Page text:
Superior anchoring of sodium polysulfides to the polar C2N 2D material: A potential electrode enhancer in sodium-sulfur batteries

Muhammad Sajjad, Tanveer Hussain, Nirpendra Singh, J. Andreas Larsson

Research output: Journal PublicationArticlepeer-review

27 Citations (Scopus)


Despite the high theoretical specific energy in rechargeable sodium-sulfur batteries, the shuttle effect severely hampers its capacity and reversibility, which could be overcome by introducing an anchoring material. We, herein, use first-principles calculations to study the low-cost, easily synthesized, environmentally friendly, and stable two-dimensional polar nitrogenated holey graphene (C2N) and nonpolar polyaniline (C3N) to investigate their performance as anchoring materials and the mechanism behind the binding to identify the best candidate to improve the performance of sodium-sulfur batteries. We gain insight into the interaction, including the lowest-energy configurations, binding energies, binding nature, charge transfer, and electronic properties. Sodium primarily contributes to binding with the nanosheets, which is in accordance with their characteristics as anchoring materials. Sodium polysulfides (NaPSs) and the S8 cluster adsorb at the pores of C2N, where there are six electron lone pairs, one for each N atom. The polar C2N binds the NaPSs much strongly than the nonpolar C3N. In contrast to C3N, the charge population substantially modifies by adsorbing NaPSs on C2N, with a substantial charge transfer from the sulfur atoms. The calculated work function of 6.04 eV for pristine C2N, comparable with the previously reported values, decreases on adsorption of the NaPSs formed from battery discharging. We suggest that the inclusion of C2N into sulfur electrodes could also improve their issue with poor conductivity.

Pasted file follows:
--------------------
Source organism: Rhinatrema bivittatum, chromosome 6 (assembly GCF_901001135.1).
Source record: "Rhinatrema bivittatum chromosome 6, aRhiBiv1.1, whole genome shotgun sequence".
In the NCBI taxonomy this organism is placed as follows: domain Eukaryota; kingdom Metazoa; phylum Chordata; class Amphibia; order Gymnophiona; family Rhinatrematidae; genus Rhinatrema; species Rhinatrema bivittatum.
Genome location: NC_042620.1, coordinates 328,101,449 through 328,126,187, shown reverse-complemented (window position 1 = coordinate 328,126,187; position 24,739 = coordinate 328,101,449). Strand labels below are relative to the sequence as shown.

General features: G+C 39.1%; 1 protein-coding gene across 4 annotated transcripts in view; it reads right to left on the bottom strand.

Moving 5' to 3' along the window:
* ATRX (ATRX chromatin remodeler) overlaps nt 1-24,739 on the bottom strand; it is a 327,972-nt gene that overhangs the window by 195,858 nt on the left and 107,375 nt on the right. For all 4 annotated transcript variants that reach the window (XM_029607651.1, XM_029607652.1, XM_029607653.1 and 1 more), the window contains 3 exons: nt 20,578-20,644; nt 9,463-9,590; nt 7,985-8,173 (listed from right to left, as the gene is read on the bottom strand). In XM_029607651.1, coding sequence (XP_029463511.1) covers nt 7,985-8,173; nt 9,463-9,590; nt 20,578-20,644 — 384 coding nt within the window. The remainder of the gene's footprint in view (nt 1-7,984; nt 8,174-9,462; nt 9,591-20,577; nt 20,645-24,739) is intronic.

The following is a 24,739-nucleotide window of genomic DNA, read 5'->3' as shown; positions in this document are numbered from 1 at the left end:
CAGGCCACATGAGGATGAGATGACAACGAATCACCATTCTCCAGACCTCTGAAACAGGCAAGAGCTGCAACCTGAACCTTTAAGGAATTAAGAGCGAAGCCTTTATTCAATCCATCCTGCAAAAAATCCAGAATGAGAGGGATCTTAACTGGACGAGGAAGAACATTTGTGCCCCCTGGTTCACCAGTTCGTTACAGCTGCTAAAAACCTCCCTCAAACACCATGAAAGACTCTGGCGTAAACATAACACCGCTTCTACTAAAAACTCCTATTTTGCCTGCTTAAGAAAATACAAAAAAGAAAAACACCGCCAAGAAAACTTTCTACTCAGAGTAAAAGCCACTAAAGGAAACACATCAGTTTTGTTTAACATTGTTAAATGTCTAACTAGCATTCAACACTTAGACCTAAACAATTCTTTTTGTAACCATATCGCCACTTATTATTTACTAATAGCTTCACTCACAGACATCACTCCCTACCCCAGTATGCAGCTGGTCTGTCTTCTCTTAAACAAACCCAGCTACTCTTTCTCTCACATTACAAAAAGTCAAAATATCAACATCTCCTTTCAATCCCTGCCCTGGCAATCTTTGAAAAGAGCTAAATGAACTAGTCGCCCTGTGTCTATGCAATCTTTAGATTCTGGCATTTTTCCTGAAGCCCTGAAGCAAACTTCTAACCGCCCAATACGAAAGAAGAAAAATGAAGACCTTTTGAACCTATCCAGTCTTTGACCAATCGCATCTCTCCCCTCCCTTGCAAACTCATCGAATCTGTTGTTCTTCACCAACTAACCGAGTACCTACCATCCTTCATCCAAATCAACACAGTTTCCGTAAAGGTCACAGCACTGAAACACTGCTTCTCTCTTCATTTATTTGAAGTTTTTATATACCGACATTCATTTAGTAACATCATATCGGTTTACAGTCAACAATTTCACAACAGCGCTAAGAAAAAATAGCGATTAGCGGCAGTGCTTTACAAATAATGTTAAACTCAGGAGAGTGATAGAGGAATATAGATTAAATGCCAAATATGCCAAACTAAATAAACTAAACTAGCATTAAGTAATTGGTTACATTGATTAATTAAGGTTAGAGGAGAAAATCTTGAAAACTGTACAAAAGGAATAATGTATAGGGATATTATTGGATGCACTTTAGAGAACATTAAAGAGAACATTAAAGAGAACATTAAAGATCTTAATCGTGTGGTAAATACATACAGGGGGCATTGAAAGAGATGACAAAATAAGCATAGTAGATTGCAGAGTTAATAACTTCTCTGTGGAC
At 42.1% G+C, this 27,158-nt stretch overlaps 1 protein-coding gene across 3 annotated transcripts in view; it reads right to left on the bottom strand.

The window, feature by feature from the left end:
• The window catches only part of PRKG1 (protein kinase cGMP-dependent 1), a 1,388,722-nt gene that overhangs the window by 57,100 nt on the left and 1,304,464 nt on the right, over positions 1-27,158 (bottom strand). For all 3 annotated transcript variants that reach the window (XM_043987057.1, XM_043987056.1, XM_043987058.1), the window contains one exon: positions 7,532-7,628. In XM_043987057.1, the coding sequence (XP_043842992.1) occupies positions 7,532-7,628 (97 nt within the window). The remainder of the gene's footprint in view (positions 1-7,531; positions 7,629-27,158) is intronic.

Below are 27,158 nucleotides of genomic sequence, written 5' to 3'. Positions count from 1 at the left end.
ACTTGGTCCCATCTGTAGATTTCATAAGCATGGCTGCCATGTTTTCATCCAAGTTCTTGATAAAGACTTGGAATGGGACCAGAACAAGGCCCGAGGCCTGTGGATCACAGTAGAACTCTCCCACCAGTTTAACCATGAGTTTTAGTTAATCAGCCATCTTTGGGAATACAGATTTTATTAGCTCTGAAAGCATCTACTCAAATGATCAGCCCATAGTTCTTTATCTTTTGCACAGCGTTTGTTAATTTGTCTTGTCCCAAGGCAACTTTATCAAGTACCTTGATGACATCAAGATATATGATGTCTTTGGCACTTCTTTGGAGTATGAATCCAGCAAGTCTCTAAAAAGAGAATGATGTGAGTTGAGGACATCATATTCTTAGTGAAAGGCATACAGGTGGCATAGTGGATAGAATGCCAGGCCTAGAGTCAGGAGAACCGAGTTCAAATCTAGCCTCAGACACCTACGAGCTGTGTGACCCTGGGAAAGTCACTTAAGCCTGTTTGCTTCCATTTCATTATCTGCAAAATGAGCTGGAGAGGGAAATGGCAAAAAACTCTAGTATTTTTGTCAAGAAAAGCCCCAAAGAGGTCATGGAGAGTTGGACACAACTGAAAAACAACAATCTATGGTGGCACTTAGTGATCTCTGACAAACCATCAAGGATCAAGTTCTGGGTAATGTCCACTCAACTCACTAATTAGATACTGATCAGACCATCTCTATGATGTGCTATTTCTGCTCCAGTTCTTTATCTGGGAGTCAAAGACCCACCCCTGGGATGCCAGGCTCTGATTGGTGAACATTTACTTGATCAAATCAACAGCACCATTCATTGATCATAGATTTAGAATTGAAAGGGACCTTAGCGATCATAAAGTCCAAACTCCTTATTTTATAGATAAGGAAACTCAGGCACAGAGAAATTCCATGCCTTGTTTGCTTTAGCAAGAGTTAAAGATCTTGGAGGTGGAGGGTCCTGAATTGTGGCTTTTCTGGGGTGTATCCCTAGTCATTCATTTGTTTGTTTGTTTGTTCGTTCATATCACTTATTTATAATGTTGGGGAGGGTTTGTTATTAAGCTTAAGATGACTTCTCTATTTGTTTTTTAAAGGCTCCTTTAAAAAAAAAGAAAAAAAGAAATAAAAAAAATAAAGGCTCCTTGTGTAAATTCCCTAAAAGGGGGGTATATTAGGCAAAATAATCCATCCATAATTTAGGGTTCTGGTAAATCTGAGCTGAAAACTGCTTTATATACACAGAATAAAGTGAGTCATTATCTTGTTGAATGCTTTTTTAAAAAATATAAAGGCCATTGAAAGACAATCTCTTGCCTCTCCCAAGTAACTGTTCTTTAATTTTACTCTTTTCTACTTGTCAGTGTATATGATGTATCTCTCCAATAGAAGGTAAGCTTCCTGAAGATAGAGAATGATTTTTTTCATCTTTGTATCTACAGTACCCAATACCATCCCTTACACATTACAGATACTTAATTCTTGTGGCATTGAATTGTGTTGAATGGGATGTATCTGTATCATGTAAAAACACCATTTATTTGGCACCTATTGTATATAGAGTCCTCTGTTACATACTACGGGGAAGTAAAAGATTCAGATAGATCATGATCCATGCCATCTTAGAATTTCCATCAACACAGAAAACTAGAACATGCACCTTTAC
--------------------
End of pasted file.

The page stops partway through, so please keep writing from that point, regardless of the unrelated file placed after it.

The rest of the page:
Original languageEnglish
Pages (from-to)13104-13111
Number of pages8
Issue number43
Publication statusPublished - 3 Nov 2020
Externally publishedYes

ASJC Scopus subject areas

  • Materials Science (all)
  • Condensed Matter Physics
  • Surfaces and Interfaces
  • Spectroscopy
  • Electrochemistry


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